Proposed Changes to the U.S. Retirement System Are Still on the Table in Congress. Here's Where Things Stand

Elizabeth Frantz | Reuters
  • Retirement bills that aim to build on the 2019 Secure Act have bipartisan support.
  • A House committee last month unanimously approved the RISE Act, a series of retirement-related provisions that fall under its jurisdiction.
  • Here are some of the main proposals included in both House and Senate proposals.

Two years after Congress passed a law that ushered in improvements to the U.S. retirement system, lawmakers' efforts to make further enhancements are moving forward — albeit slowly.

There's bipartisan backing for measures in both the House and Senate that would build on the 2019 Secure Act, which aimed to increase both the ranks of savers and retirement security. While progress on the proposals has been slow, there's hope for action in 2022, say supporters.

"At the end of the first quarter or beginning of second quarter, we could see action on the bills in both chambers," said Paul Richman, chief government and political affairs officer at the Insured Retirement Institute.

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Most recently, the House Education and Labor Committee last month approved the RISE Act (H.R. 5891), a series of retirement-related provisions that fall under its jurisdiction. It has some overlap with another bill — the so-called Secure Act 2.0 (H.R. 2954), which cleared the House Ways and Means Committee in May. Both were approved unanimously by voice vote.

Meanwhile, there are two bills in the Senate that are similar to those in the House: the Retirement Security and Savings Act (S. 1770) and the Improving Access to Retirement Savings Act (S. 1703). However, neither have received committee consideration yet.

Here are some of the main provisions that are covered in the bills. 

Required minimum distributions

The Secure Act changed when required minimum distributions, or RMDs, from retirement accounts must begin to age 72, from 70½. Under the House proposal, those mandated annual withdrawals wouldn't have to start until age 73 in 2022, and then age 74 in 2029 and age 75 by 2032.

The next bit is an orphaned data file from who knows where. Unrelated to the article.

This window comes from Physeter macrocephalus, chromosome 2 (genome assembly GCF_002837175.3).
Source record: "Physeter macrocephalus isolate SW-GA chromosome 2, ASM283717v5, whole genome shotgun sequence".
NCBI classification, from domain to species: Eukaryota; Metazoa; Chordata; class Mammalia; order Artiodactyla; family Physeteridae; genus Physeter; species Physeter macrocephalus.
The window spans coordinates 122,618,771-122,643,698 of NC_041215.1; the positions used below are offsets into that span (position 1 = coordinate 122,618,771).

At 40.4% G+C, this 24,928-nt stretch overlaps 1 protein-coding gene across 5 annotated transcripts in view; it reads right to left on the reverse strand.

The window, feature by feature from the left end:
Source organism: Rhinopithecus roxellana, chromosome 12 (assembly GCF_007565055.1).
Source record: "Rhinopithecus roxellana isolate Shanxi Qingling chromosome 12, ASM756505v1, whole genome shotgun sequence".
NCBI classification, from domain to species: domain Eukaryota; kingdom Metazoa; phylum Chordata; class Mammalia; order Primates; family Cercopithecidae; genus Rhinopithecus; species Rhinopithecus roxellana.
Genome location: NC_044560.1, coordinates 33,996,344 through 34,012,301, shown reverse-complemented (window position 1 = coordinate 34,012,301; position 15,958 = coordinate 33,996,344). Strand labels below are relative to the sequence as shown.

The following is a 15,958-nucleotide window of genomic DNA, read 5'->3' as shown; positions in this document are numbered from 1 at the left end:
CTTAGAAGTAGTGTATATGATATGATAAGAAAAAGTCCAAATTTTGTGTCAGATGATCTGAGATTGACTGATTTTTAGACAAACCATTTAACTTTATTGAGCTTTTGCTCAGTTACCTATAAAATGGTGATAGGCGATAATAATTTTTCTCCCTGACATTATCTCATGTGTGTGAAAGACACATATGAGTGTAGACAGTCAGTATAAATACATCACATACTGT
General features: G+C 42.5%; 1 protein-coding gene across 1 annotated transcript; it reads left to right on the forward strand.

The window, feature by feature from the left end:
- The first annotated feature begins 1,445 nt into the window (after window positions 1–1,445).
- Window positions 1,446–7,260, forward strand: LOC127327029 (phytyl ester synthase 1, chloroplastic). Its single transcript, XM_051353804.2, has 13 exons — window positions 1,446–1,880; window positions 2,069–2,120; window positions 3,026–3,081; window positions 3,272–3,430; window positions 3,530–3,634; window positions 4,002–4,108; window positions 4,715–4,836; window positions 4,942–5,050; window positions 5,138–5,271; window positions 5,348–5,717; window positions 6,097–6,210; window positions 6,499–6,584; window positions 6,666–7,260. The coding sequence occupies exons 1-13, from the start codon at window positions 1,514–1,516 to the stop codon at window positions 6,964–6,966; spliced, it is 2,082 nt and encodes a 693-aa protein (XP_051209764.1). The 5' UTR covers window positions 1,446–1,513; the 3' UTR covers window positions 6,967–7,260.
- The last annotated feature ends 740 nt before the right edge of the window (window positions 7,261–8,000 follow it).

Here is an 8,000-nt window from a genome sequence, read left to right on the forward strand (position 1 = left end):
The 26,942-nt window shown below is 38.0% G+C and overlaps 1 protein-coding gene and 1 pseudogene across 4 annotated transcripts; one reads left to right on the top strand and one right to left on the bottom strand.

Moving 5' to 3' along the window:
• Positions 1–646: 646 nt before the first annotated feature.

Similarly, the Senate proposal would raise the RMD age to 75 by 2032. It also would waive RMDs for individuals with less than $100,000 in aggregate retirement savings, as well as reduce the penalty for failing to take RMDs to 25% from the current 50%.

Catch-up contributions

Current law allows retirement savers age 50 or older to make so-called catch-up contributions to their retirement savings. On top of the standard annual contribution limits — $19,500 for 401(k) plans and $6,000 for individual retirement accounts in 2021 — those who qualify can put an extra $6,500 in their 401(k) or $1,000 in their IRA.

Both the House and Senate proposals aim to expand those amounts, although the specifics differ a bit.

The House provision would adjust annual catch-up amounts based on inflation, and would expand the 401(k) catch-up to $10,000 for individuals who are age 62, 63 or 64. Workers enrolled in so-called SIMPLE plans would be allowed $5,000 in catch-up contributions, up from the current $3,000.

The Senate provision also would index the IRA amount to inflation, but is more generous with the 401(k) catch-up contribution of $10,000: It would apply to people age 60 or older.

The House proposal also would change the tax aspect of catch-up amounts as a way to offset any revenue losses from other provisions.

That is, all catch-up contributions to 401(k) plans and the like would be treated as Roth contributions — i.e., after tax. Current law allows workers to choose whether to make those contributions on a pretax or Roth basis (assuming their company gives them the choice). 

Additionally, matching contributions from employers currently can only be made to pretax accounts. A provision in the House would allow them to be post-tax (Roth) contributions if the employee wanted to go that route.

Student loan debt

Most companies that offer 401(k) plans will match your contributions up to a certain amount — e.g., a 100% match for the first 3% you contribute, with a 50% match for the next 2%. For workers whose student loan debt keeps them from putting money into their retirement accounts, it means missing out on that company money.

In both the House and Senate provisions, employers would be permitted to make contributions to 401(k) plans (and similar workplace plans) on behalf of employees who are making student loan payments instead of contributing to their retirement plan.

Auto-enrollment in 401(k) plans

A provision in the House would require employers to automatically enroll employees in their 401(k) plan at a rate of at least 3% and then increase it each year until the worker is contributing 10% of their pay. Businesses with 10 or fewer employees and new companies (under 3 years old) are among those that would be excluded from the mandate.

The Senate's version does not require auto-enrollment, although it includes incentives to encourage companies to implement that feature.


One option to provide an income stream later in life is a qualified longevity annuity contract, or QLAC. Once you purchase the annuity, you specify when you want the income to start.

However, the maximum that can go into a QLAC is either $135,000 or 25% of the value of your retirement accounts, whichever is less.

In both the House and Senate, provisions would remove the 25% cap. The Senate would also increase the maximum amount allowed in a QLAC to $200,000.

Other stuff

Both the House and Senate propose creating a national online lost-and-found database for retirement accounts, which workers can lose track of after they leave a job.

Also, under provisions in both chambers, part-time employees who work at least 500 hours for two consecutive years would be eligible to participate in their company's 401(k) plan.

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